Proposal would restrict behavior on ferries; no spitting, smoking
The State Patrol is requesting a law to help troopers control inappropriate behavior on state ferries.
BREMERTON, Wash. — The State Patrol is requesting a law to help troopers control inappropriate behavior on state ferries.
The bill introduced Monday by Sen. Kevin Ranker of San Juan Island lists smoking, spitting, littering, playing radios, urinating or defecating in places other than approved plumbing fixtures, carrying firearms or flammable liquids, roller-skating, skateboarding, gambling, trying to pass oneself off as a ferry worker, and letting a pet off its leash as misdemeanors.
That behavior on a state vessel or ferry terminal would bring a penalty of up to 90 days in jail and a $1,000 fine.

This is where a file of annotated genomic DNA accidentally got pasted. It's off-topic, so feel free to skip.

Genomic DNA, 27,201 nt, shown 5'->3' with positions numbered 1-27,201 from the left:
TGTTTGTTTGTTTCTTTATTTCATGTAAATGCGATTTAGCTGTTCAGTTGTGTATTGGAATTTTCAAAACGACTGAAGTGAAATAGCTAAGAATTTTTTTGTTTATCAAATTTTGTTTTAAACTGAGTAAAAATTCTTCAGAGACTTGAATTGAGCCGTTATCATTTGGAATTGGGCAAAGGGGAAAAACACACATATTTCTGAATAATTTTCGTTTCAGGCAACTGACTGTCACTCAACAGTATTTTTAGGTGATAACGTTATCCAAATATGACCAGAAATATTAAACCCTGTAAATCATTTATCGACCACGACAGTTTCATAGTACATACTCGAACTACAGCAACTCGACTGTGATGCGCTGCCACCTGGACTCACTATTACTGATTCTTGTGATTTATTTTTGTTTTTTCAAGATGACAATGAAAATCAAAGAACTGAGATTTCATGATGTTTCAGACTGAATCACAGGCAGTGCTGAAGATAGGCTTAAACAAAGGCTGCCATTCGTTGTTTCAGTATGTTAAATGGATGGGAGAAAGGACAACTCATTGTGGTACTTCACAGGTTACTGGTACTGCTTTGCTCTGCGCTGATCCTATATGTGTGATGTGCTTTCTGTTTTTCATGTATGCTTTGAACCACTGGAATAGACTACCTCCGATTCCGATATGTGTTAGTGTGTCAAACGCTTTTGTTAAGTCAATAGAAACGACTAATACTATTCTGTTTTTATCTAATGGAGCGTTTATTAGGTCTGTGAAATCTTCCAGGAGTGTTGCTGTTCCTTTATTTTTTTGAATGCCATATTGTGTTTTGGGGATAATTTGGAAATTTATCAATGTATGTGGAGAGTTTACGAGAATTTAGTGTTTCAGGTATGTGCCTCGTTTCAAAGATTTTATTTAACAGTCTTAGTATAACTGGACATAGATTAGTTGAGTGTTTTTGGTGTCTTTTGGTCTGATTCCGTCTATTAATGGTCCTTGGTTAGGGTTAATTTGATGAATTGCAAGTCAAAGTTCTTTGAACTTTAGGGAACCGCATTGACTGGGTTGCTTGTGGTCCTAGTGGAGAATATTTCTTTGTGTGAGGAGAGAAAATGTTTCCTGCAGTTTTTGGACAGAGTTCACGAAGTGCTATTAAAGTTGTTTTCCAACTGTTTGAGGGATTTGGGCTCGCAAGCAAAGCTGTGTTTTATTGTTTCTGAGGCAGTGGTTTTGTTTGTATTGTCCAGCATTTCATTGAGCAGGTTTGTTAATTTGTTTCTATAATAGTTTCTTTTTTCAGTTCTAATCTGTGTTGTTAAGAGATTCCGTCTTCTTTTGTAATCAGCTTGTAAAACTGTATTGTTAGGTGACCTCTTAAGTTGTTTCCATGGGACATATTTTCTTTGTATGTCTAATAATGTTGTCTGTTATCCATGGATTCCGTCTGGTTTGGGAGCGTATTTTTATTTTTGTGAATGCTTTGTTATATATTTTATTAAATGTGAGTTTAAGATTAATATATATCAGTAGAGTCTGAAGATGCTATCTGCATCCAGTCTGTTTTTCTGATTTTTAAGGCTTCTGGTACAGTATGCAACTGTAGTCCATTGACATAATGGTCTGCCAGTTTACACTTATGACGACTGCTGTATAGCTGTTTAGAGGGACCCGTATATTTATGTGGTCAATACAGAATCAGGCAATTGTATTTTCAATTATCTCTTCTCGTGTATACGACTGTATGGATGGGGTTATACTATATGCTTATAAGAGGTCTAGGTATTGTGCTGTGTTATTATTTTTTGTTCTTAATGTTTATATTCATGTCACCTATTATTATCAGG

"When it does happen, we'd like to have something very specific in law that allows us to address it," said Capt. Jason Berry, legislative liaison.
Berry told the Kitsap Sun (http://is.gd/kLiwt8) ferries were left out of a law that covers behavior on other forms of transit. Troopers can't arrest ferry riders now unless the behavior rises to disorderly conduct.
For example, troopers have been frustrated that people must keep dogs on leashes in Seattle, but when they enter the Colman Dock, they don't have to, Berry said. Dogs running loose around the State Patrol's bomb-sniffing dogs could endanger the animals and humans.
The proposed law would allow troopers to remove someone before danger escalates, Berry said.
"A lot of times when we're dealing with things at a lower level we can control it before it ever gets to that point," Berry said. "If somebody's behavior gets so out of control or somebody is doing a dangerous thing, we can arrest them and immediately remove them and that will stabilize things."
The State Patrol has provided security for Washington State Ferries since the Sept. 11, 2001, terrorist attacks.